The solution inspired on Tiles seen at France (This kind of roofing system was developed by Moorish people hundreds of years ago and it is very common in Spain and South of France.) looks very ingenious.

I believe it could work, but I must say that steep on the roof is very important factos, in order not to get water running up the joints and inside. If solution applied horizontally it would not work unless using that silicone or flexible joint. But bear in mind: Water always finds its way down. Containers are usually always moving so they are rather like a big bus that clears water on their sides. But when left still water will look for one way of getting down and will probably find one corner and then, after water falling down can damage your basement solution.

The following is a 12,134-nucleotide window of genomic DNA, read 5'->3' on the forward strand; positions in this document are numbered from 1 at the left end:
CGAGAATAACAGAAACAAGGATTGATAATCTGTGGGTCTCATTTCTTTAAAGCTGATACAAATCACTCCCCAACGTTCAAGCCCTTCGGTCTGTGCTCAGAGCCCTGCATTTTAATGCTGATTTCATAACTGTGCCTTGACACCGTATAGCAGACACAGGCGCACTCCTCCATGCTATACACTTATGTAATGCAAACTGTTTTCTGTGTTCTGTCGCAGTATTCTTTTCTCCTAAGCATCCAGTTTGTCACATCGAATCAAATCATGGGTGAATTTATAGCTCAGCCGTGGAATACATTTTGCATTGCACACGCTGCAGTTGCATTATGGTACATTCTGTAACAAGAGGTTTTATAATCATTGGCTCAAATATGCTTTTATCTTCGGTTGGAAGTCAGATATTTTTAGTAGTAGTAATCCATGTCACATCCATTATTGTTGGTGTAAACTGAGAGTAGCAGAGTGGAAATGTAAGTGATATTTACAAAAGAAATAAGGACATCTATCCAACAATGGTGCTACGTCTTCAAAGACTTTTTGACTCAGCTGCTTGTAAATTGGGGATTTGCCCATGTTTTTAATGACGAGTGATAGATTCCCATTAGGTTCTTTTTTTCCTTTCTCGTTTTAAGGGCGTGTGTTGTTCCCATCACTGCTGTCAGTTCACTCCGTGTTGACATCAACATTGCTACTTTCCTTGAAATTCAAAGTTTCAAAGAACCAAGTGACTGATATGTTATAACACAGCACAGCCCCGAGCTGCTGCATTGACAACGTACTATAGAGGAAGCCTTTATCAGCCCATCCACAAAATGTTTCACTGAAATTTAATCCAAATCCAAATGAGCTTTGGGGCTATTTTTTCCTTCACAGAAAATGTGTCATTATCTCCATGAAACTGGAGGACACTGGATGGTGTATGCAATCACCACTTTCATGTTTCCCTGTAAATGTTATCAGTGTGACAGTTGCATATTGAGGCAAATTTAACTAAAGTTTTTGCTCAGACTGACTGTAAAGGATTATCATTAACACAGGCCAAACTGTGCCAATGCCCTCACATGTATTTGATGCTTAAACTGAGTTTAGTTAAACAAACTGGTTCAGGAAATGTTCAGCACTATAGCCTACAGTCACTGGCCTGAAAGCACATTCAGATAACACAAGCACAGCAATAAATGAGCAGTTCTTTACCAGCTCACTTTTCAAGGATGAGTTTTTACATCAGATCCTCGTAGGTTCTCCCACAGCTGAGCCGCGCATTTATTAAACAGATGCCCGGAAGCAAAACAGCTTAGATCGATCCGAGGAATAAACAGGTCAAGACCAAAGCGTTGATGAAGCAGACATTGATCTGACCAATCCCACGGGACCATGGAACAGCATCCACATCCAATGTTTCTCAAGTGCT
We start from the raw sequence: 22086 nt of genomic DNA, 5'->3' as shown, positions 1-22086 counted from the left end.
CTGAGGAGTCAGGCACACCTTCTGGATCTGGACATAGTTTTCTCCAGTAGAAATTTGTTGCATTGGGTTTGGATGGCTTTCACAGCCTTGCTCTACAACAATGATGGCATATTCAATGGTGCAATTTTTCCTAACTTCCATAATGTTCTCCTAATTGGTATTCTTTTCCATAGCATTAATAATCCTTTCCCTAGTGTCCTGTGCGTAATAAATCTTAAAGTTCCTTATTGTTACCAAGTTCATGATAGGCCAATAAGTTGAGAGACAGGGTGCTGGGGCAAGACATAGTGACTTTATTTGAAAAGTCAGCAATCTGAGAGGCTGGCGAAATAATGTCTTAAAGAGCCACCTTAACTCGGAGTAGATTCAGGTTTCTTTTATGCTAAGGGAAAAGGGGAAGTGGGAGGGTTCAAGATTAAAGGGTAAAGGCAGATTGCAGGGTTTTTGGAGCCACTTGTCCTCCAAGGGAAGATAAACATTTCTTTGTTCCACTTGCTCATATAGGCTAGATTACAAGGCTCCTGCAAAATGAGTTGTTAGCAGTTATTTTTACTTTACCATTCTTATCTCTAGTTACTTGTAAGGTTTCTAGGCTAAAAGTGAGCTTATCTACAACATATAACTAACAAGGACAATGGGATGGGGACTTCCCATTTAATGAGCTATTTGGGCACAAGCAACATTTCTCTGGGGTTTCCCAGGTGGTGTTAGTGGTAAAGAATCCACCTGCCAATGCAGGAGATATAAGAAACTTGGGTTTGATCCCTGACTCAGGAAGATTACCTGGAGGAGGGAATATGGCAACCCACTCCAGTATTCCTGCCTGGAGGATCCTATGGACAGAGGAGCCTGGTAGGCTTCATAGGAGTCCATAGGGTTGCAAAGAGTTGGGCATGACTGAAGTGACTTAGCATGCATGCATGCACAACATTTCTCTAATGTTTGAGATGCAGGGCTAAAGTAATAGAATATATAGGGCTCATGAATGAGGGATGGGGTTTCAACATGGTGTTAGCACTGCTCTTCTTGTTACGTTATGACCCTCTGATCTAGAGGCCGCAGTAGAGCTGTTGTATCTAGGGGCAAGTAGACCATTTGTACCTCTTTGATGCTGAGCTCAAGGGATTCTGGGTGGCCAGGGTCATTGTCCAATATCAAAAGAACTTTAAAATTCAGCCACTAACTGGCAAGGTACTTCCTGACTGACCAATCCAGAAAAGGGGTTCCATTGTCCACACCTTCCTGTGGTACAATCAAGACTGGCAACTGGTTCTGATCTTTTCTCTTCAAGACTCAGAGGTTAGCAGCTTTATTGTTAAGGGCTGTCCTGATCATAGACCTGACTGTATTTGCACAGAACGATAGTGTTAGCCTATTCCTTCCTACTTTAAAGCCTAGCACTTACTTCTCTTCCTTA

Other important aspect is movement of different containers. Steel can vary in dimension with heat and cold, pushing and moving the joint to the limits. If materials are rigid they will brake and allow water in. Flexible omega must be considered. If not on every roof joint at least every 4 or 5 containers joined together, not only on roof but on the whole building, including foundation. This is called structural dilatation joint and it is always disposed at conventional buildings in some way or another (if this is not previewed it will anyway appear on the building a crack where it should have been placed a joint!)

Regards,

Luis